My experience only buttressed my longstanding commitment to the preservation of our planet. One of the central tenets of my campaign platform is environmental protection, and when examining global issues, none can deny the destructive effects of man made climate change. When the icecaps melt, and Decorah, Iowa becomes a seaside getaway, it will be too late. Luckily, we have a unique opportunity to combat and reverse these harmful trends. I support a renewed commitment to the Paris Climate Accord and a prompt transition to renewable energy. We are witnessing astounding job growth in the clean energy sector. Instead of focusing on bringing back coal, let’s train workers for the economy of the future.

On twitter you call for campaign finance reform. If you could design the perfect legislation on this, what would it look like?

The Citizens United decision has effectively transformed our democracy into a plutocracy. Candidates indebted to a wealthy donor class are completely divorced from the issues that matter most to working families. Assaults on organized labor, public education, and Medicare expansion can flourish in a system where candidates are beholden to the highest bidder.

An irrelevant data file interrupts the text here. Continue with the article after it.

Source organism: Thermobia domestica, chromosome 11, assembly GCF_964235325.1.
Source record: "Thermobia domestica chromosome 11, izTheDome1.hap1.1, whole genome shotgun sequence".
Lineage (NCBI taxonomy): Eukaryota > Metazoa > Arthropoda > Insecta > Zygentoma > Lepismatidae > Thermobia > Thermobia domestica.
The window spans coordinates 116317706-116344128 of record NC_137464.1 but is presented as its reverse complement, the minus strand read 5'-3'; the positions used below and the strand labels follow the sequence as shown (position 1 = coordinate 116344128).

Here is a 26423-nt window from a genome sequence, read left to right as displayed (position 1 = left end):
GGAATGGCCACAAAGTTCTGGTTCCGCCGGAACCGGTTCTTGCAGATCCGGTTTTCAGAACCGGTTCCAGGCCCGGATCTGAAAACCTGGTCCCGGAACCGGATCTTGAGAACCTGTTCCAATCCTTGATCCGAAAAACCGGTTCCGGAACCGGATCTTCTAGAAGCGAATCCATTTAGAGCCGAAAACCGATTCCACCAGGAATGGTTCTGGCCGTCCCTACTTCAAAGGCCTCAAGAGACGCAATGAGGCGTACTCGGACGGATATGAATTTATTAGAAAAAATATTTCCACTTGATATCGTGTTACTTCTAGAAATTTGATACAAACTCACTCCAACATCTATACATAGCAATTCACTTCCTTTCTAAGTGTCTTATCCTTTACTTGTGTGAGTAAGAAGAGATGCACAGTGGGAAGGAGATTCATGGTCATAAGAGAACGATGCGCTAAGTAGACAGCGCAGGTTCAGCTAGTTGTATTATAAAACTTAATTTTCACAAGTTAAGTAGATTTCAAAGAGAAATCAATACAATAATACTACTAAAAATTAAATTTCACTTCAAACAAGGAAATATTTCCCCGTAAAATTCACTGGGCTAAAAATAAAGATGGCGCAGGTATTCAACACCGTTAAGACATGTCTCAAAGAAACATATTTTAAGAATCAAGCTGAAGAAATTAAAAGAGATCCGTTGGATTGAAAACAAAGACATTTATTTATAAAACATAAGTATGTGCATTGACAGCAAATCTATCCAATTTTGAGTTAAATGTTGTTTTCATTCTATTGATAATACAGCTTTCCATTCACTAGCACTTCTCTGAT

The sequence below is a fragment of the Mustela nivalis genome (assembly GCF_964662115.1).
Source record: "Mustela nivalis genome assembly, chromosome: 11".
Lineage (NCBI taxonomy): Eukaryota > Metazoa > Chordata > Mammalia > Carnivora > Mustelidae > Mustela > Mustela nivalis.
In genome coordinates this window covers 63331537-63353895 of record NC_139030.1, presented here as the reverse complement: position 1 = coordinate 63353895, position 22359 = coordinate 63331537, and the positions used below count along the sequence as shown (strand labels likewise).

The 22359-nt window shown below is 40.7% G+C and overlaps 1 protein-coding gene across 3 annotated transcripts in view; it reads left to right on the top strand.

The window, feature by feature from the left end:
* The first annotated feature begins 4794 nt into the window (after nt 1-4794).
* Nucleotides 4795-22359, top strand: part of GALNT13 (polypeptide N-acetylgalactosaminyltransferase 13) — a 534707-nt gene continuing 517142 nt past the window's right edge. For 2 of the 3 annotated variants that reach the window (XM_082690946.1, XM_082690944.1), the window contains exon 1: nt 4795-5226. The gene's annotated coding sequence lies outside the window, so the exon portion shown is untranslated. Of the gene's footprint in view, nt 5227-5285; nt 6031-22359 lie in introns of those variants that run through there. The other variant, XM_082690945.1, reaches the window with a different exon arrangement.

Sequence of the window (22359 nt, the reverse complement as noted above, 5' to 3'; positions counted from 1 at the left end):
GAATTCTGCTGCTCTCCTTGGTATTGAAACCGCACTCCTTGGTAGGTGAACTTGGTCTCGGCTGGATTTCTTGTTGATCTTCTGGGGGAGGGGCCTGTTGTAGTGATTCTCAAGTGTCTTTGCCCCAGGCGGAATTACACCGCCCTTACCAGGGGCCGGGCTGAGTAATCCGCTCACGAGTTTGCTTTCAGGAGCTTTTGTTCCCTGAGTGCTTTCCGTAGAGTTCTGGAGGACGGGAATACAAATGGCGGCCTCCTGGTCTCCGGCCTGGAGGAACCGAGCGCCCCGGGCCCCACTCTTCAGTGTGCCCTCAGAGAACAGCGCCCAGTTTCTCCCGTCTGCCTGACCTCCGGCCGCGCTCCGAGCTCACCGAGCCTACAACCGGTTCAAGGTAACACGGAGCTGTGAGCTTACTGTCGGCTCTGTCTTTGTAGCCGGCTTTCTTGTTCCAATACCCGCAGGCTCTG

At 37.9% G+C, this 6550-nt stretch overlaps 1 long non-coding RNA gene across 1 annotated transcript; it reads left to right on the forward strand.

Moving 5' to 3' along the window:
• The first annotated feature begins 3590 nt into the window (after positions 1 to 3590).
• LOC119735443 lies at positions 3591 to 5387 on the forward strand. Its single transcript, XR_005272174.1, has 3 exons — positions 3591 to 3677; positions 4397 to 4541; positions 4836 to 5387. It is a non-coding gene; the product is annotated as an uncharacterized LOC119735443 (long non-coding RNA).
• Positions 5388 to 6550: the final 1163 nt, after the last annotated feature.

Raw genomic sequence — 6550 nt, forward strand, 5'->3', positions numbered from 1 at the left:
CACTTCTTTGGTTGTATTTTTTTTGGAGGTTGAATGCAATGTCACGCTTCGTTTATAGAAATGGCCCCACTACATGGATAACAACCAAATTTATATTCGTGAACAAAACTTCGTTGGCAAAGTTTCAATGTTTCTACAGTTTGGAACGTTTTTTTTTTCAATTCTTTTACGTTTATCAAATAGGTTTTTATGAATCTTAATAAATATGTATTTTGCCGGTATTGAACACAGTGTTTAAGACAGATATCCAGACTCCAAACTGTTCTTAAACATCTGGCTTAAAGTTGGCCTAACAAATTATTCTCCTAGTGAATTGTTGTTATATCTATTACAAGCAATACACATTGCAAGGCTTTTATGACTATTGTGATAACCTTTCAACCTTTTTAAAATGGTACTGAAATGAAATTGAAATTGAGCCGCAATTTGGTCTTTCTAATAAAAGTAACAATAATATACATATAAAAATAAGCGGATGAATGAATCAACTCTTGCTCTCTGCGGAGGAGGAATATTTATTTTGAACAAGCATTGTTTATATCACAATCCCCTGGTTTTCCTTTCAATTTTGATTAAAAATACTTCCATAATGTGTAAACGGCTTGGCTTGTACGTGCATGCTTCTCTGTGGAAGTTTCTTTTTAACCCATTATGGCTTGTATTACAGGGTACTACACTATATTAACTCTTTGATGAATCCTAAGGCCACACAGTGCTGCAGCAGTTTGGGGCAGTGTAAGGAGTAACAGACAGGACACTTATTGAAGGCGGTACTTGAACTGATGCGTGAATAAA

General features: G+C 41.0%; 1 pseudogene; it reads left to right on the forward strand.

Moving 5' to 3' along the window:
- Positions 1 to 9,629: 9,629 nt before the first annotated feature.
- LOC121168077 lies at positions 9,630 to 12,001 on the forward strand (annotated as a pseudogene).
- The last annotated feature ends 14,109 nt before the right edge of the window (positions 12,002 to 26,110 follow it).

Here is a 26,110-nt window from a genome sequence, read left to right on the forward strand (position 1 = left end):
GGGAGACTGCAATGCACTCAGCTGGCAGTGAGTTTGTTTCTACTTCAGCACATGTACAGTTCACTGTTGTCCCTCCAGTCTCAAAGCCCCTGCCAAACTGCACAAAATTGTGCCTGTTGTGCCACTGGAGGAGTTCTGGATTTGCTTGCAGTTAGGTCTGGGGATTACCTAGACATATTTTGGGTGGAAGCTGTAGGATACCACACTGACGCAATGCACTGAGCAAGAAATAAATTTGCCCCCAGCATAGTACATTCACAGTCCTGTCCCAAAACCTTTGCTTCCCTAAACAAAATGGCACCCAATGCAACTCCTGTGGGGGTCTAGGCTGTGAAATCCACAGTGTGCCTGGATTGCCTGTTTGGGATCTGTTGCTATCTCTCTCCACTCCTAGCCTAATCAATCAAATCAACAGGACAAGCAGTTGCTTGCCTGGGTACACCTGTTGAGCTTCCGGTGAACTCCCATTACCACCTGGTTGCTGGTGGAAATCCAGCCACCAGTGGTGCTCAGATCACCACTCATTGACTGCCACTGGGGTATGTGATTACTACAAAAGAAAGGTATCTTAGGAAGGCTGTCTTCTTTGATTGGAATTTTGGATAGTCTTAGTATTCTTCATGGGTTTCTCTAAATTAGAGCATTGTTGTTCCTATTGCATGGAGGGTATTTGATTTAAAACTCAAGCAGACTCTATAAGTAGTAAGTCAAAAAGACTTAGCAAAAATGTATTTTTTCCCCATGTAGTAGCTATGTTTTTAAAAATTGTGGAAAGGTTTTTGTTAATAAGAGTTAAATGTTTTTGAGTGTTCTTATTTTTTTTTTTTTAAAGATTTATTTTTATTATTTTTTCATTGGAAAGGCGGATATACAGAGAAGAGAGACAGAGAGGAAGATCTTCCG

I support the Move To Amend organization’s proposed Constitutional Amendment which states, “The rights protected by the Constitution of the United States are the rights of natural persons only.” The Amendment also limits contribution amounts and rejects the misconception that limiting political spending is an unconstitutional suppression of free speech.

Regarding the opioid epidemic, you call for education and better health care. In an ideal world what practical steps can Congress take to address this and other substance abuse issues?

The United States has roughly five percent of the world’s population, but around twenty-two percent of its prison population. The “War on Drugs” has been a colossal policy disaster, offering little more than the warehousing of nonviolent low-grade drug offenders. The growth of the prison industrial complex has done nothing to address the core issues surrounding drug addiction. In order to aggressively combat the opioid epidemic, treatment programs must be adequately funded, especially those that use medication-assisted treatment. Drug courts that prioritize treatment over incarceration are essential, and pharmaceutical behemoths and their drug dealers in white lab coats must be held accountable for their role and face more stringent penalties.